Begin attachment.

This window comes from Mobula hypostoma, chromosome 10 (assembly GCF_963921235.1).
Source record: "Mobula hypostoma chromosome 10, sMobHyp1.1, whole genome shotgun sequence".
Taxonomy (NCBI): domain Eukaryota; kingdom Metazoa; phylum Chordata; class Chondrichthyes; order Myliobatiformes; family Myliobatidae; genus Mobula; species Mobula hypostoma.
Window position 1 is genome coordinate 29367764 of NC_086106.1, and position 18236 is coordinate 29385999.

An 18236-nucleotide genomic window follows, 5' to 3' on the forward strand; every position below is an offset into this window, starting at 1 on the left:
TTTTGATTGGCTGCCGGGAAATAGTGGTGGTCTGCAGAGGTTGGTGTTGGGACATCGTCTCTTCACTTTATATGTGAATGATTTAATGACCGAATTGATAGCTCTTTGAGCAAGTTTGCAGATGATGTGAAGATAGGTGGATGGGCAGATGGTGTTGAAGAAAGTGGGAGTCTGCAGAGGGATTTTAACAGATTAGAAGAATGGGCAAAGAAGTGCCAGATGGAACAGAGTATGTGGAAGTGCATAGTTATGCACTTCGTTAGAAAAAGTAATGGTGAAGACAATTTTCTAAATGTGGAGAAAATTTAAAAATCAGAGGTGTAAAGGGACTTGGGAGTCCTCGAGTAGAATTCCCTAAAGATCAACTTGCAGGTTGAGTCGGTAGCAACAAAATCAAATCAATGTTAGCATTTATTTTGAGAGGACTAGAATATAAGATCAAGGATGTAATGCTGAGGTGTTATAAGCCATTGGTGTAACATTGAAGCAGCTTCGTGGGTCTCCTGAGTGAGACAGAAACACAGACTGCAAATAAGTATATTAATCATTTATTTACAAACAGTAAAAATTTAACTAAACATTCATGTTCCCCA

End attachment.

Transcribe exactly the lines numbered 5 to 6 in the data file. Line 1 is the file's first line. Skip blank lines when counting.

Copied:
An 18236-nucleotide genomic window follows, 5' to 3' on the forward strand; every position below is an offset into this window, starting at 1 on the left:
TTTTGATTGGCTGCCGGGAAATAGTGGTGGTCTGCAGAGGTTGGTGTTGGGACATCGTCTCTTCACTTTATATGTGAATGATTTAATGACCGAATTGATAGCTCTTTGAGCAAGTTTGCAGATGATGTGAAGATAGGTGGATGGGCAGATGGTGTTGAAGAAAGTGGGAGTCTGCAGAGGGATTTTAACAGATTAGAAGAATGGGCAAAGAAGTGCCAGATGGAACAGAGTATGTGGAAGTGCATAGTTATGCACTTCGTTAGAAAAAGTAATGGTGAAGACAATTTTCTAAATGTGGAGAAAATTTAAAAATCAGAGGTGTAAAGGGACTTGGGAGTCCTCGAGTAGAATTCCCTAAAGATCAACTTGCAGGTTGAGTCGGTAGCAACAAAATCAAATCAATGTTAGCATTTATTTTGAGAGGACTAGAATATAAGATCAAGGATGTAATGCTGAGGTGTTATAAGCCATTGGTGTAACATTGAAGCAGCTTCGTGGGTCTCCTGAGTGAGACAGAAACACAGACTGCAAATAAGTATATTAATCATTTATTTACAAACAGTAAAAATTTAACTAAACATTCATGTTCCCCA